Experienced credit risk professionals continued to be in demand as they work closely with the relationship managers on credit evaluations and structuring to mitigate risk exposures to the minimum. We also observed banks strengthening their front office credit team, whilst keeping their credit risk management team lean.
back office operations
A number of major banks have indicated that their focus for 2018 is to continue to investing in automation or offshore operations to Shared Services teams based out of Singapore. This drove the demand for mid-level experienced hires, particularly at the AVP level as they tend to be more well-rounded and have a greater ability to resolve critical business issues. Candidates specialising in Know Your Customer (KYC) and derivatives operations were also keenly sought after as there was a limited pool of mid-level talent in these areas within the local market.
Hiring at the junior levels were mainly for contract workers, where we saw a good 30% of contractors being converted to permanent headcounts whenever they become available. As banks executed their digital transformation agenda with increased investments in automation and robotics, we saw a corresponding demand for talent with experience in data science, artificial intelligence and machine learning.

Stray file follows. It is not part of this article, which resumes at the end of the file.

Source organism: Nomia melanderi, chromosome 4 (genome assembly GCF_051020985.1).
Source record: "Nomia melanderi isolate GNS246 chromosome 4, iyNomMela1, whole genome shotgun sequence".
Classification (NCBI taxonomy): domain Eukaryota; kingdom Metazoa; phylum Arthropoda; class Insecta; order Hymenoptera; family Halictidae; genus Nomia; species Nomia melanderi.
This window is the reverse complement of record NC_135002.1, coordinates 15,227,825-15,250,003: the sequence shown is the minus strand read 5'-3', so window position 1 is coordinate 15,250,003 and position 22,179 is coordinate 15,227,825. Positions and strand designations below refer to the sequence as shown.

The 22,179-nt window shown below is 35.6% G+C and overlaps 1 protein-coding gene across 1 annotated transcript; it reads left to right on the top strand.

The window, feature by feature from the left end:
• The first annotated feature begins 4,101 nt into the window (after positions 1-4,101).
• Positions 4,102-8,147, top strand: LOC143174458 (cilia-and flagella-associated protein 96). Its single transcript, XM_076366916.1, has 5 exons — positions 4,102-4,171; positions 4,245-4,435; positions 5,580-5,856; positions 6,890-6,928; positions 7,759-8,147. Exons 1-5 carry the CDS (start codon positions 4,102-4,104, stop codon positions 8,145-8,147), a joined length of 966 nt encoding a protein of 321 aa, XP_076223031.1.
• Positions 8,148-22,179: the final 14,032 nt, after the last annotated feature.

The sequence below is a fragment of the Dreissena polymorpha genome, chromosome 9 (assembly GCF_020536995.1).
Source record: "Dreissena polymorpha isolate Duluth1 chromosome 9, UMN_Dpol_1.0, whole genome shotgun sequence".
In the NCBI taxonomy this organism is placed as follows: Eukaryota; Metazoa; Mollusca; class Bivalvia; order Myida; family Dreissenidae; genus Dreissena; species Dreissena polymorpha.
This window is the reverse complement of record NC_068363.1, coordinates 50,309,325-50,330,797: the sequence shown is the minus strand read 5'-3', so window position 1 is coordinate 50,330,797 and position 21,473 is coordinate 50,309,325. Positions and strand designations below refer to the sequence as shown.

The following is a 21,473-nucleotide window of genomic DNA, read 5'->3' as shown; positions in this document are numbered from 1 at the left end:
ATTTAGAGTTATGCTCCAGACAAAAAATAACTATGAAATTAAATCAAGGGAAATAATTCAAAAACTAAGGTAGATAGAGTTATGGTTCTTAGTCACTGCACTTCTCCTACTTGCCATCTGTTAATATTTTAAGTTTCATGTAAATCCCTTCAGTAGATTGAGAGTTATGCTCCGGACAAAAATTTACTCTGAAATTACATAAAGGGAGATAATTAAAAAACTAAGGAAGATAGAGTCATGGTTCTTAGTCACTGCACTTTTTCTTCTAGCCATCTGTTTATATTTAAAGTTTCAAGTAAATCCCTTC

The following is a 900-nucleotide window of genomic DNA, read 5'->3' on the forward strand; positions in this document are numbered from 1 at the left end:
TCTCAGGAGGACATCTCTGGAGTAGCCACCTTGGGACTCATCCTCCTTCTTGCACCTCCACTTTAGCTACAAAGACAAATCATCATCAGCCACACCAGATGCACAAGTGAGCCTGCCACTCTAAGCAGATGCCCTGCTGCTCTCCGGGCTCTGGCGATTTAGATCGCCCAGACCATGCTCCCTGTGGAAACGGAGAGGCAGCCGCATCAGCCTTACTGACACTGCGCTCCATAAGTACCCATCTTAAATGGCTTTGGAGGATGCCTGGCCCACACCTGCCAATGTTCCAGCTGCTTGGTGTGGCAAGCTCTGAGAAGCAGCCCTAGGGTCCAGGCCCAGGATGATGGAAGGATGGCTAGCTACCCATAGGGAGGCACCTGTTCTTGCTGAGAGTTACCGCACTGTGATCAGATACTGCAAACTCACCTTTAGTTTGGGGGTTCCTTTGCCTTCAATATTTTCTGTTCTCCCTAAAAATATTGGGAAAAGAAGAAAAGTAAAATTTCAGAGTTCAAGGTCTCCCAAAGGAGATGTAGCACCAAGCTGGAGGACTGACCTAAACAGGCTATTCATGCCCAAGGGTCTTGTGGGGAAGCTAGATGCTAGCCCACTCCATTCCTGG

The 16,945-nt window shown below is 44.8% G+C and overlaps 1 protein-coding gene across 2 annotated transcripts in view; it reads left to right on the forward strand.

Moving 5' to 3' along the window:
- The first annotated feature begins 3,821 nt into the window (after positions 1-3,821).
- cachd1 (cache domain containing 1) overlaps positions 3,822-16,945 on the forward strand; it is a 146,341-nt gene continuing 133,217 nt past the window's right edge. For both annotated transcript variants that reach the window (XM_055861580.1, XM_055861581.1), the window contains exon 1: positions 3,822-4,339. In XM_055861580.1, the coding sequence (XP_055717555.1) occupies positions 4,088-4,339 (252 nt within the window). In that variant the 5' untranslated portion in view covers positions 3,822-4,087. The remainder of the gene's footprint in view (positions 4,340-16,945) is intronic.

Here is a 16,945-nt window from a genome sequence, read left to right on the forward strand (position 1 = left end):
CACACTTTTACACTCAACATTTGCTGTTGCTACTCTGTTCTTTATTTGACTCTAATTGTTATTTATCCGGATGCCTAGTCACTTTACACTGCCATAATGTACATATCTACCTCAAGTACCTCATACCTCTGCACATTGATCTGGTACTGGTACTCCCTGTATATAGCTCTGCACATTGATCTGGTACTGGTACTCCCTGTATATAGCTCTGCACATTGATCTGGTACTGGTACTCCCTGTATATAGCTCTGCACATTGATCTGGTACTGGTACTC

project and change management
With the objective of achieving cost reduction and optimising efficiency through automation, a number of banks have stepped up their investments for resources to manage risk and regulatory-related projects as well as automate manual processes. Many of them were looking to leverage artificial intelligence and robotics to achieve faster processing time and reduce marginal transaction costs to zero. Banks were tapping into both internal and external talent pools for the project and change space. The internal candidates generally come with BAU domain knowledge, while the external hires were either external consultants or sourced from competing institutions. Some of the key prerequisites for such project and change management talent include scrum certification as well as programming language, in addition to the mandatory relevant product or process knowledge.